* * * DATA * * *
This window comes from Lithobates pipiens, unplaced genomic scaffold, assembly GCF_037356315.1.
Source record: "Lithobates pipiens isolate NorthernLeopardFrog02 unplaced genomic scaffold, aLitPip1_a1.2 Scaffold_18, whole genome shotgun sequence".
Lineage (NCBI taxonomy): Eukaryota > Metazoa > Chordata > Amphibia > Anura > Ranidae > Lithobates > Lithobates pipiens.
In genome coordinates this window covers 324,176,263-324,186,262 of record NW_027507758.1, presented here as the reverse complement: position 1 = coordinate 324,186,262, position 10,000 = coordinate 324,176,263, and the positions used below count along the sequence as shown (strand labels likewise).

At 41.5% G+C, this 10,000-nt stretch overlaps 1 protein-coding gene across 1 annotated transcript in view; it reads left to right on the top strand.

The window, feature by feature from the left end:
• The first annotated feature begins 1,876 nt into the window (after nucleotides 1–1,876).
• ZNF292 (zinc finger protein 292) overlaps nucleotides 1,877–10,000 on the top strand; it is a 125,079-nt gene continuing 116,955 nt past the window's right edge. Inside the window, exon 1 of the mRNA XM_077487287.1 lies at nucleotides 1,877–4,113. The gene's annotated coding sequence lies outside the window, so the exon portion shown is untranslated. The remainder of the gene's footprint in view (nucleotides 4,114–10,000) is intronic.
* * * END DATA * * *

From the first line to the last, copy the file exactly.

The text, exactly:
This window comes from Lithobates pipiens, unplaced genomic scaffold, assembly GCF_037356315.1.
Source record: "Lithobates pipiens isolate NorthernLeopardFrog02 unplaced genomic scaffold, aLitPip1_a1.2 Scaffold_18, whole genome shotgun sequence".
Lineage (NCBI taxonomy): Eukaryota > Metazoa > Chordata > Amphibia > Anura > Ranidae > Lithobates > Lithobates pipiens.
In genome coordinates this window covers 324,176,263-324,186,262 of record NW_027507758.1, presented here as the reverse complement: position 1 = coordinate 324,186,262, position 10,000 = coordinate 324,176,263, and the positions used below count along the sequence as shown (strand labels likewise).

At 41.5% G+C, this 10,000-nt stretch overlaps 1 protein-coding gene across 1 annotated transcript in view; it reads left to right on the top strand.

The window, feature by feature from the left end:
• The first annotated feature begins 1,876 nt into the window (after nucleotides 1–1,876).
• ZNF292 (zinc finger protein 292) overlaps nucleotides 1,877–10,000 on the top strand; it is a 125,079-nt gene continuing 116,955 nt past the window's right edge. Inside the window, exon 1 of the mRNA XM_077487287.1 lies at nucleotides 1,877–4,113. The gene's annotated coding sequence lies outside the window, so the exon portion shown is untranslated. The remainder of the gene's footprint in view (nucleotides 4,114–10,000) is intronic.